Sample Block

Bureau of Alcohol, Tobacco, Firearms and Explosives

Eastern District of California

For Immediate Release

Monday, March 28, 2011

Benjamin B. Wagner, United States Attorney

Contact: Lauren Horwood, Director of Community Relations
(916) 554-2706

Madera Illegal Alien in Possession of Firearm and Ammo Convicted

55th Federal Conviction Stemming from Multi-agency Operation Trident

FRESNO, Calif. — United States Attorney Benjamin B. Wagner announced that Julian Gonzalez–Jimenez, 24, of San Luis, El Petén, Guatemala, entered a guilty plea today to being an illegal alien in possession of a Ravens .25–caliber firearm and 77 rounds of .25–caliber ammunition when he was apprehended in connection with Operation Trident, a multi–agency marijuana enforcement effort in Madera, Fresno, and Tulare Counties in 2009 and 2010. To date, Operation Trident has resulted in the eradication of approximately 663,898 marijuana plants, primarily from public lands in the Sierra foothills and mountains in the Eastern District of California. Gonzalez–Jimenez’s guilty plea represents the 55th federal conviction as a result of Operation Trident.

This case is the product of an investigation conducted by the U.S. Immigration and Customs Enforcement (ICE) Office of Homeland Security Investigations (HSI), the U.S. Department of the Treasury, the Bureau of Alcohol, Tobacco, Firearms and Explosives, the U.S. Drug Enforcement Administration, Madera Narcotic Enforcement Team (MADNET), and Madera County Sheriff’s Department under the umbrella of Operation Trident. Other agencies that participated in Operation Trident include the Fresno County Sheriff’s Office and the Tulare County Sheriff’s Office. The case is being prosecuted by Assistant U.S. Attorney Karen Escobar.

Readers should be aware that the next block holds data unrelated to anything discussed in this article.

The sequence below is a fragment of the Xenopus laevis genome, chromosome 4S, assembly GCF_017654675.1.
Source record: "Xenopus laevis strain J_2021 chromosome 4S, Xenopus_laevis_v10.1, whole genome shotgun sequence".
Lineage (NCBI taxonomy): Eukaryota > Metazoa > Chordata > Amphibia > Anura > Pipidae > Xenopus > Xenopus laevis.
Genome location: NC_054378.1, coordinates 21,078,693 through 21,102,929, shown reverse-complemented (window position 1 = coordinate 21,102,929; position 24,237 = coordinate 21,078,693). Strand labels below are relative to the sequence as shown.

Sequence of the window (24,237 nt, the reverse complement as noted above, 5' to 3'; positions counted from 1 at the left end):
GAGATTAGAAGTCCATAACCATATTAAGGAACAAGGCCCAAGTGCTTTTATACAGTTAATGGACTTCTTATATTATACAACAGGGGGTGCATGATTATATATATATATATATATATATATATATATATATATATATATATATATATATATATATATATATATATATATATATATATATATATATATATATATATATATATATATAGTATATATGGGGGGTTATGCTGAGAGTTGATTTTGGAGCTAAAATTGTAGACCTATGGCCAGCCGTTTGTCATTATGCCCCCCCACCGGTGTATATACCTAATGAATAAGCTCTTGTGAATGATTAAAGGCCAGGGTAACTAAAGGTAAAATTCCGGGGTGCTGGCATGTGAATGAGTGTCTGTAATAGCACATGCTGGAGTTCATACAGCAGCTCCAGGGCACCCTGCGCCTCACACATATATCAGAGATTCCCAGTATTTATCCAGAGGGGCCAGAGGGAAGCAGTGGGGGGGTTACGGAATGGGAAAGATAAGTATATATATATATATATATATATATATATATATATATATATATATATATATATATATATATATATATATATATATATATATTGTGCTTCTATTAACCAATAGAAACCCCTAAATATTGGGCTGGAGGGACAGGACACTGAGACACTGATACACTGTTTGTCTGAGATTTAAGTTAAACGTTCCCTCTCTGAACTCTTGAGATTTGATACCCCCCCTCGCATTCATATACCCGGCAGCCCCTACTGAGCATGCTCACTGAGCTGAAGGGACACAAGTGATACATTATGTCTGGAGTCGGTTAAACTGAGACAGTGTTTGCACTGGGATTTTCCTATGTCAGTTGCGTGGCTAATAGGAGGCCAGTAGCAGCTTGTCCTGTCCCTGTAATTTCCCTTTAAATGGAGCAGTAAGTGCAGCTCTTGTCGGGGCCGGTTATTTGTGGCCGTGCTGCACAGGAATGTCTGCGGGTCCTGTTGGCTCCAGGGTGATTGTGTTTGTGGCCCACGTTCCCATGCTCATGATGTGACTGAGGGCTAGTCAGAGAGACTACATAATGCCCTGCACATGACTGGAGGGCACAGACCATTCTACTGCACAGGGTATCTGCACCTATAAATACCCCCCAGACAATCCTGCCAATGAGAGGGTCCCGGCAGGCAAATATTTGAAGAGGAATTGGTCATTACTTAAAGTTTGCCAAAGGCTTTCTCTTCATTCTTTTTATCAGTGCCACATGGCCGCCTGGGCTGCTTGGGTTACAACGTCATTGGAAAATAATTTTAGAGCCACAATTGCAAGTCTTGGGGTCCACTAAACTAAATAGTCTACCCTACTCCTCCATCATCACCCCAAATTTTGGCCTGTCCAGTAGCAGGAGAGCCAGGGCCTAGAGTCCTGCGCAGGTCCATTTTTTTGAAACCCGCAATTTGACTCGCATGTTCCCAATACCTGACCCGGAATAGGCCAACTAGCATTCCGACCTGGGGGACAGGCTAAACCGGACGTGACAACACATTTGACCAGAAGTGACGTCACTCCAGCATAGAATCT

According to court documents, Gonzalez–Jimenez was apprehended while he was a passenger in a car headed for Oakhurst. Both he and the driver gave permission for Madera County Sheriff deputies to search the vehicle.

Gonzalez–Jimenez is scheduled to be sentenced on June 6, 2011 by Senior U.S. District Judge Oliver W. Wanger. He faces a maximum prison term of 10 years and a fine of up to $250,000. The actual sentence, however, will be determined at the discretion of the court after consideration of any applicable statutory sentencing factors and the Federal Sentencing Guidelines, which take into account a number of variables. Gonzalez–Jimenez remains detained in the custody of the U.S. Marshal Service, having been ordered detained last June as a flight risk. Upon completion of his prison term, he faces deportation.